Beer — and craft beer in particular — has taken off across Ontario. There are more than 180 breweries now operating in 110 communities, another 50 or so are slated to open soon, and Ontario Craft Brewers (OCB) says its long-term goal is to have “at least one brewery in every city and town in the province.” There are plenty of reasons why municipalities would welcome a craft brewery — they can create jobs, encourage tourism, and sell tasty products. But a brewery also takes its toll on a city’s water supply. When the Vancouver saw its water consumption rates spike last year, craft brewers were identified as a culprit, and the city told them to reduce their usage or else face fees. And according to the BLOOM Centre, which is working with the OCB on water management, a craft brewery with poor conservation policies could total the water usage of 20,000 residents.
But when water runs through all aspects of brewery operations, it’s hard to know where to look for savings. It can even be difficult to say with certainty how much water is used to make beer, because breweries are so different. Big beer makers engage in what’s called high-gravity brewing: They produce brews with high alcohol contents that are then diluted after fermentation is complete. It’s a process that allows them to have fewer fermentation vessels that need to be cleaned with water. However, many craft brewers would claim that the result is a less flavourful beverage — so they opt to produce smaller-scale (and therefore less efficiently made) beers.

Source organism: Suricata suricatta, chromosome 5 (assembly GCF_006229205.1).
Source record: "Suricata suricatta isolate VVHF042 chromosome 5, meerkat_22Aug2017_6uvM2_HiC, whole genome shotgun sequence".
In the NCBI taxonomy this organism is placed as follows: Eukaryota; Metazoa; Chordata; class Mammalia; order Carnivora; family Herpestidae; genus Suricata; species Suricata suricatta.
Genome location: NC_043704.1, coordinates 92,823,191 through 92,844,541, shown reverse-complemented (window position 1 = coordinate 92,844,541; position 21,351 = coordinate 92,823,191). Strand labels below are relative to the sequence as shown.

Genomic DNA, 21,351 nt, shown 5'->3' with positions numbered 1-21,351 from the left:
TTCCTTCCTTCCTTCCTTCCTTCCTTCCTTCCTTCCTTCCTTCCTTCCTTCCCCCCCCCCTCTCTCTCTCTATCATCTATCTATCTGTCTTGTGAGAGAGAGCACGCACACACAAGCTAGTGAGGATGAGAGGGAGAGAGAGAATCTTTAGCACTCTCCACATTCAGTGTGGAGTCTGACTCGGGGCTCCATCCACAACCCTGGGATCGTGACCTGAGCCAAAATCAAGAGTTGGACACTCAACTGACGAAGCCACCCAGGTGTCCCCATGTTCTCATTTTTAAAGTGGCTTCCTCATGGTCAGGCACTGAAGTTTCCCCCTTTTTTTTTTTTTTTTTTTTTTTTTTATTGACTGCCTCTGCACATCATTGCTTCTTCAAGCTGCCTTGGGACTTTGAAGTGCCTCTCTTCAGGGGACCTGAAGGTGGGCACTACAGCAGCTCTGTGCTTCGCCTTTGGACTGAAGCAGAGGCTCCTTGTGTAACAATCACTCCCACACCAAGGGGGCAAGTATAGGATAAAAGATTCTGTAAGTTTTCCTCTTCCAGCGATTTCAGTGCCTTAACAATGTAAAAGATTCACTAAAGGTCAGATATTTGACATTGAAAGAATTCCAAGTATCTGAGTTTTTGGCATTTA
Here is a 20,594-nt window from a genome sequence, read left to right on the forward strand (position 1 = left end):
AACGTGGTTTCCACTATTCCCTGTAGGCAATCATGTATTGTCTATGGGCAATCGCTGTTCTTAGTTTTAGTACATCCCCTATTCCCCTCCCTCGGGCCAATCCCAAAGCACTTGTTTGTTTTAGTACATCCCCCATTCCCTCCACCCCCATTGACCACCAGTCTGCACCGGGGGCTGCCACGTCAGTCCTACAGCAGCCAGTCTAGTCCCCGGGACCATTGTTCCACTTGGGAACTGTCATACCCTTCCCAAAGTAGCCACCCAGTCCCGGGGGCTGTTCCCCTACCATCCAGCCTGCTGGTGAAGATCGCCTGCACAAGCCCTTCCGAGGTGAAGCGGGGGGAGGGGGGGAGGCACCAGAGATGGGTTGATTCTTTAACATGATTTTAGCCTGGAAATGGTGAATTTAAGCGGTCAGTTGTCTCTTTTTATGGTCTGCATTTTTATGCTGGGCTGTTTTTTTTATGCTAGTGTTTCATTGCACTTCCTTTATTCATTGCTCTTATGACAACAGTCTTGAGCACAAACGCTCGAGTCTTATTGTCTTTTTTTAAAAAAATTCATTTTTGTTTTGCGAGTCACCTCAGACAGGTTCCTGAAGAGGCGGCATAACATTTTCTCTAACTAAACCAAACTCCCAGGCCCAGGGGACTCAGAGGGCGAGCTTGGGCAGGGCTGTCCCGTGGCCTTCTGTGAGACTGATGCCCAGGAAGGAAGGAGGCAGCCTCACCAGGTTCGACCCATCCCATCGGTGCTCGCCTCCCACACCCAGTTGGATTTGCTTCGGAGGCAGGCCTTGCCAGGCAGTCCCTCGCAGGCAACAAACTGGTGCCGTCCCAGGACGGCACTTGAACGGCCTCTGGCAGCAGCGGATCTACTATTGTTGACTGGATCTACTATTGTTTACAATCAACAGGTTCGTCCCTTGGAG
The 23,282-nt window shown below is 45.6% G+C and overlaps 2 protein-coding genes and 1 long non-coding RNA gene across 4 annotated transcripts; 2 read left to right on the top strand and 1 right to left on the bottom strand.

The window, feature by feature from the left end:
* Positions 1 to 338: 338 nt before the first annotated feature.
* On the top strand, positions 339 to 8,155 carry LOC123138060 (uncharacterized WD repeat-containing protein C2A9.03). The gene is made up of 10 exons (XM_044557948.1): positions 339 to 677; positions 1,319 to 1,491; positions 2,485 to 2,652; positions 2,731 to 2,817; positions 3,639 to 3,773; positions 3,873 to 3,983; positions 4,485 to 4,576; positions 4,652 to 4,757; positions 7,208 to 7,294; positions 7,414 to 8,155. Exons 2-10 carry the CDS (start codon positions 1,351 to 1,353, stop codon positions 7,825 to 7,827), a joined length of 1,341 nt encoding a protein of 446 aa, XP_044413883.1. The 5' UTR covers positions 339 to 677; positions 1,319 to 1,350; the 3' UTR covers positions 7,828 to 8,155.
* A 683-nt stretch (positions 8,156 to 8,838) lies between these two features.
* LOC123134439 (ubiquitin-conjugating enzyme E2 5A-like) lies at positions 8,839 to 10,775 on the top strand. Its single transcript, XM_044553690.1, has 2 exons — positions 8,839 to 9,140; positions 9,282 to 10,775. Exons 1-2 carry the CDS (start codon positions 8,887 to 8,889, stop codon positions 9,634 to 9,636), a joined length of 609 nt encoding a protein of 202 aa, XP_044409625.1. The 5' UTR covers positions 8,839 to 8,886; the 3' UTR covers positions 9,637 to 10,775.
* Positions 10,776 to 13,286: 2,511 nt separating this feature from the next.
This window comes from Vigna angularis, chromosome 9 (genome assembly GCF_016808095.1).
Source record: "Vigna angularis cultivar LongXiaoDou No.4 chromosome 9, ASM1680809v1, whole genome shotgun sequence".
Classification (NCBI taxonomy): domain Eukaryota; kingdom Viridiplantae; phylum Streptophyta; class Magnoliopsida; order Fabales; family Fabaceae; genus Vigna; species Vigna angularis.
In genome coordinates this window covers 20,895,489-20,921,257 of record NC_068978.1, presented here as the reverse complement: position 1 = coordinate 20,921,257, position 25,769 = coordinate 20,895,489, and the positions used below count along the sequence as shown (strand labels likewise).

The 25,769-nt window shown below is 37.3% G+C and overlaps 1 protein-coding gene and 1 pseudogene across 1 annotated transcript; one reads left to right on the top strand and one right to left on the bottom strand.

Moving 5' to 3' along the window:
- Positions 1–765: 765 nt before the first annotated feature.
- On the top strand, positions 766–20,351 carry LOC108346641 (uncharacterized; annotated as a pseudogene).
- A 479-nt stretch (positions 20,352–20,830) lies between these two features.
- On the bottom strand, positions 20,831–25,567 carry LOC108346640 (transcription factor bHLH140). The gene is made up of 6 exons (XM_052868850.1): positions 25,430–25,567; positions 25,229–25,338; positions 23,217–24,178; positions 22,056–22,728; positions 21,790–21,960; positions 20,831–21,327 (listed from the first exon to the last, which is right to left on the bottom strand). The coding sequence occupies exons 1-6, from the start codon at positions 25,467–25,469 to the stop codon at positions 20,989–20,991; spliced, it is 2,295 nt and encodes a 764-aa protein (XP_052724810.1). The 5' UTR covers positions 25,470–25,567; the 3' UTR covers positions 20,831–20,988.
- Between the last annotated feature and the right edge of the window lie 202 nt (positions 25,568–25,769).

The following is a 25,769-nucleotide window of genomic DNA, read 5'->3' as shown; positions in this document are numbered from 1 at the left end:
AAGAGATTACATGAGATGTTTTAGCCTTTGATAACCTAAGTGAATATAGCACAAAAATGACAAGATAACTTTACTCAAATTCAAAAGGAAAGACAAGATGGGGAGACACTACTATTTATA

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“The big breweries use, I think, somewhere [around] 3.75 litres per litre of beer,” says Sybil Taylor, communications director of Steam Whistle Brewing in Toronto. “Steam Whistle is more like 5.5 litres, and I’ve heard of nanobreweries that use as much as 20 litres of water for one litre of beer.” Even very small batches of beer require large amounts of clean-up, since brewers still need to wash their kegs, vessels, hoses, and valves. Add in a messy fermentation here or an accidental spill there and the ratio of water used to beer produced can quickly become lopsided.
Steve Beauchesne, the co-founder of Beau’s All Natural Brewing Company in Vankleek Hill, Ontario, says they use about 6.5 litres of water for every litre of beer. It’s an 11 per cent drop in usage over the past two years, but Beauchesne would like to get the ratio closer to three litres of water per litre of beer soon; after focusing its attention on energy-efficiency initiatives, Beauchesne says that Beau’s is now turning to water usage.
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Both Beau’s and Steam Whistle buy spring water to make their beer, and relegate tap water to cleaning. Taylor says Steam Whistle uses 1.17 litres of spring water for each litre of beer produced, with much of that water loss coming from evaporation during boiling. Like other Ontario brewers, Steam Whistle takes advantage of the province’s bottle return system, which encourages bottles to be reused instead of chucked after one use — keeping waste out of landfills, but requiring more water to clean.